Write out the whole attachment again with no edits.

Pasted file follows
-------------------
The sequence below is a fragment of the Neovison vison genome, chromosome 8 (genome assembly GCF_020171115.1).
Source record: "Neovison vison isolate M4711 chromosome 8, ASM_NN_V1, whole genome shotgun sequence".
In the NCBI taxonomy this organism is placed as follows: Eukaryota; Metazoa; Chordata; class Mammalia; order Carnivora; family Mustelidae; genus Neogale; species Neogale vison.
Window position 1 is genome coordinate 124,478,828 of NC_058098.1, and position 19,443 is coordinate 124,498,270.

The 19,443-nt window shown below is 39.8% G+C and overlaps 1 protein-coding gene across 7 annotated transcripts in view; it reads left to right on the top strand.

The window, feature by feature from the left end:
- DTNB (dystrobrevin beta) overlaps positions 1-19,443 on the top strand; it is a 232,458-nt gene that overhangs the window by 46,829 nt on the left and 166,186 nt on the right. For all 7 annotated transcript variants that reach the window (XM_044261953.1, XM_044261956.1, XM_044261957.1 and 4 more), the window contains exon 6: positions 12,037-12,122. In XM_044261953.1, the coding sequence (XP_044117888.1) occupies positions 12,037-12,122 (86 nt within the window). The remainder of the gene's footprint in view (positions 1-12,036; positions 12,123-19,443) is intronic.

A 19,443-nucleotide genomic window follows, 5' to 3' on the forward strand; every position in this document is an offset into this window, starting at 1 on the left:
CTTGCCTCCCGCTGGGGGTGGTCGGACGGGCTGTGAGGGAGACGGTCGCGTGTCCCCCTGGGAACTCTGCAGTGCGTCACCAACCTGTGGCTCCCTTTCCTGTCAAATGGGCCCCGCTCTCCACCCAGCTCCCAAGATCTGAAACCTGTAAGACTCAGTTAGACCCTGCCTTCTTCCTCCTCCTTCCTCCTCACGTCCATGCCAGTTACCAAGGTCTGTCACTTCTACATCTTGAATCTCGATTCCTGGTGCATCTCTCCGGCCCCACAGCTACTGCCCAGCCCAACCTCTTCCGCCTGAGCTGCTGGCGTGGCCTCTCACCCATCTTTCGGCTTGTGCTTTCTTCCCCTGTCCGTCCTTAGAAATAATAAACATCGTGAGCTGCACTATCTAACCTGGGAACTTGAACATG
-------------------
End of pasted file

The sequence below is a fragment of the Neovison vison genome, chromosome 8 (genome assembly GCF_020171115.1).
Source record: "Neovison vison isolate M4711 chromosome 8, ASM_NN_V1, whole genome shotgun sequence".
In the NCBI taxonomy this organism is placed as follows: Eukaryota; Metazoa; Chordata; class Mammalia; order Carnivora; family Mustelidae; genus Neogale; species Neogale vison.
Window position 1 is genome coordinate 124,478,828 of NC_058098.1, and position 19,443 is coordinate 124,498,270.

The 19,443-nt window shown below is 39.8% G+C and overlaps 1 protein-coding gene across 7 annotated transcripts in view; it reads left to right on the top strand.

The window, feature by feature from the left end:
- DTNB (dystrobrevin beta) overlaps positions 1-19,443 on the top strand; it is a 232,458-nt gene that overhangs the window by 46,829 nt on the left and 166,186 nt on the right. For all 7 annotated transcript variants that reach the window (XM_044261953.1, XM_044261956.1, XM_044261957.1 and 4 more), the window contains exon 6: positions 12,037-12,122. In XM_044261953.1, the coding sequence (XP_044117888.1) occupies positions 12,037-12,122 (86 nt within the window). The remainder of the gene's footprint in view (positions 1-12,036; positions 12,123-19,443) is intronic.

A 19,443-nucleotide genomic window follows, 5' to 3' on the forward strand; every position in this document is an offset into this window, starting at 1 on the left:
CTTGCCTCCCGCTGGGGGTGGTCGGACGGGCTGTGAGGGAGACGGTCGCGTGTCCCCCTGGGAACTCTGCAGTGCGTCACCAACCTGTGGCTCCCTTTCCTGTCAAATGGGCCCCGCTCTCCACCCAGCTCCCAAGATCTGAAACCTGTAAGACTCAGTTAGACCCTGCCTTCTTCCTCCTCCTTCCTCCTCACGTCCATGCCAGTTACCAAGGTCTGTCACTTCTACATCTTGAATCTCGATTCCTGGTGCATCTCTCCGGCCCCACAGCTACTGCCCAGCCCAACCTCTTCCGCCTGAGCTGCTGGCGTGGCCTCTCACCCATCTTTCGGCTTGTGCTTTCTTCCCCTGTCCGTCCTTAGAAATAATAAACATCGTGAGCTGCACTATCTAACCTGGGAACTTGAACATG